Street photography is a great genre of photography to practice in. If done well the images you capture can tell amazing stories. The great thing about street photography is that most people can do it without having to travel too far and it doesn’t require as much equipment as say landscape photography. While street photography during the day can be tricky, at night it becomes much more difficult. The combination of low light and handholding a camera can play havoc with your settings and the sharpness of your images. Fear, not here are 7 tips to help you capture better street photos at night.
Avoid using a flash
The first bit of advice that I can give you is to not use your flash. Unless you are experienced with using lights and have proper lighting set up, a flash will make your photos look worse. The harsh light will wash out the scene and you’ll end with photos that look like family snaps from point and shoot cameras. If you are going to use a flash, get yourself a diffuser so that it softens the light a little. You might be better off using LED lights instead of a flash. These are relatively inexpensive and can be placed off-camera without the need for triggers. They will allow a bit more creativity as to your lighting.
Get your settings correct
A big part of street photography at night is ensuring that you capture images that are not blurred. I say “not blurred” because your street photos at night don’t necessarily have to be pin-sharp as they might need to be during the day. But an acceptable level of sharpness can be difficult to achieve in night photography without a tripod. The first unavoidable thing that you will need to do is to increase your ISO. You simply will not be able to avoid doing this if you are shooting handheld at night. Depending on the scene you may need to select a very high ISO, but that will depend on the scene, your camera and your ability to hold a camera steady. You’ll also need to select a wide aperture (f/4.5 or wider) to allow enough light to come into the camera.
Acceptable level of blurriness
As mentioned above, for night street photography there is an acceptable level of blurriness that you can expect in your shots. Unless you are using models and lighting equipment, no one is expecting pin-sharp photos at night. But the level of blurriness will come down to the subject you are photographing. For example, a portrait of someone needs to be sharper than a street scene where people are walking. So try to concentrate on finding interesting scenes and compositions rather than fretting over the sharpness of your images. Night street photography is as much about capturing the mood and feeling of a place as it is about the technical perfection of the shot.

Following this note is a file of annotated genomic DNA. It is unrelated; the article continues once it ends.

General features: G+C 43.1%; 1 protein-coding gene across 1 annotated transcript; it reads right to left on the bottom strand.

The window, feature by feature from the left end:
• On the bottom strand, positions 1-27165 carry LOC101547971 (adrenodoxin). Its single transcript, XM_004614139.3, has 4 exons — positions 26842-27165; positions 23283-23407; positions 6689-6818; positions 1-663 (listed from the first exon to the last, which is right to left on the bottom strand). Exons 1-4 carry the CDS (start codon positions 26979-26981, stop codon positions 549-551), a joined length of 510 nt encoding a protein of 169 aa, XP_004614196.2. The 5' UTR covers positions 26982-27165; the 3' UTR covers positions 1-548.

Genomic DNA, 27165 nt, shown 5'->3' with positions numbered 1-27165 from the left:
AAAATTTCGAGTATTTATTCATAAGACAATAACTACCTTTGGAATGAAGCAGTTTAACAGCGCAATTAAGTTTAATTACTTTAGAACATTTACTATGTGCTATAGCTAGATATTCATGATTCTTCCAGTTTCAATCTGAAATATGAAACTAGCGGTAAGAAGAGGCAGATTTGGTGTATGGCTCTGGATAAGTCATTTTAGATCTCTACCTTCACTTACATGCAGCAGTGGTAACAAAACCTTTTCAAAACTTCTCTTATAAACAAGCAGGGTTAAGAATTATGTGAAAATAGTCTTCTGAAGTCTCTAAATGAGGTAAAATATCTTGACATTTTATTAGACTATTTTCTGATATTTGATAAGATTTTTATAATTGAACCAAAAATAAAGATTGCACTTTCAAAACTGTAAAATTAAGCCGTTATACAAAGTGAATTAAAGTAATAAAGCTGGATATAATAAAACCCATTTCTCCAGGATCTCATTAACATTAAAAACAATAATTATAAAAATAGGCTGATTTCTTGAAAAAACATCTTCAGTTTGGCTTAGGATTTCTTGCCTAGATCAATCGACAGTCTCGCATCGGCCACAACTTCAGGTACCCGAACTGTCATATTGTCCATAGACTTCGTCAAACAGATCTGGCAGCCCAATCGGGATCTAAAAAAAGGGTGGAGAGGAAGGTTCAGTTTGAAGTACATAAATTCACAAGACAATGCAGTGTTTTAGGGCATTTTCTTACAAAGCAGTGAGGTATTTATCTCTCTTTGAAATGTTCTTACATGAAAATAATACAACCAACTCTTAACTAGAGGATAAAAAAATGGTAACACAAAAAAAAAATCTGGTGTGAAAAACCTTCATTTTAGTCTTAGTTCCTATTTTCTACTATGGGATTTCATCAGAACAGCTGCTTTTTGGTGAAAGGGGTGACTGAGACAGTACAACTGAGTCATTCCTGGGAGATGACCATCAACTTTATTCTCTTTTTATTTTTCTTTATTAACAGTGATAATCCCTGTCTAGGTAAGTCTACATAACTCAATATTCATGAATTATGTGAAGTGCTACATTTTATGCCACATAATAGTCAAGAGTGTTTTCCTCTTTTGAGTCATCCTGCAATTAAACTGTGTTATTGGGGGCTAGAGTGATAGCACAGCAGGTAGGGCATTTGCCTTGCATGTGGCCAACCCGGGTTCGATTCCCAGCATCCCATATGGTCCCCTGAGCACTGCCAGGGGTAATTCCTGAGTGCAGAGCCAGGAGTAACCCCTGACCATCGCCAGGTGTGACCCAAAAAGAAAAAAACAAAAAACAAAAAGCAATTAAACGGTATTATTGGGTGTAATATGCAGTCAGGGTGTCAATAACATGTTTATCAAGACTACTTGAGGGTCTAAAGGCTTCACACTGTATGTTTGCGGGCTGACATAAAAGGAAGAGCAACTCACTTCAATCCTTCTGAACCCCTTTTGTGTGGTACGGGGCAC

You will need some light
Your biggest challenge in night photography will be the limited light available. So try to find places where there is a source of light. That might be a street lamp, a shop window of even headlights from a car. The great thing is that in cities there are light sources everywhere so you can easily find places to compose your image around. Try to compose your image around the light source either as a focal point of your shot or as lighting for your subject. Also, be on the lookout for the colours of lights on show which can often look great at night. For example, a red glow on the ground from shop lights can give a wonderful photo.
Should you use a tripod?
In short, yes, of course, you can use a tripod. It comes down to the type of photo you want to capture. A tripod will mean you can set a long shutter speed without having to worry about the sharpness of your image. But this will give you a completely different photo than one that uses a fast shutter speed. With a slow shutter speed, you will capture light trails from cars and motion blur from people moving whereas a fast shutter speed will freeze the action. So it will come down to the type of shot you want to capture as to whether you use a tripod or not.
Shoot from the hip
This is a technique that you can use for street photography during the day as well. It involves having your settings selected and shooting without composing your shot by looking through the viewfinder. You would simply point the camera and shoot and hope that you have captured the scene correctly. If done well you can capture some great angles and shots that look completely natural and authentic. But the danger is you’ll miss your point of interest completely and focus on something in the background instead due to your shallow depth of field. For this reason, my suggestion would be to set your camera to autofocus if you are shooting from the hip. I would also recommend setting your camera to burst mode. Ensure you take plenty of memory cards as you’ll rattle through them quickly if shooting in burst mode.
Needless to say that anyone walking around with expensive camera equipment at night should be careful. Use your common sense as to where and who you photograph and try to avoid walking around with lots of gear. The more understated that you can be the safer you’ll be. If you are using a tripod, be aware of where you have put your backpack.
Nighttime street photography can yield wonderful results. But it will take patience and practice to perfect as the conditions are not easy. The main thing to remember is to ensure your shutter speed will be just fast enough to capture an acceptable level of sharpness. This will no doubt mean raising your ISO to be able to get a good exposure. Use the tips above next time you are taking night street photos and see if it helps you capture better photos.
Photo credits: Kav Dadfar – All rights reserved. No usage without permission. Dreamstime.
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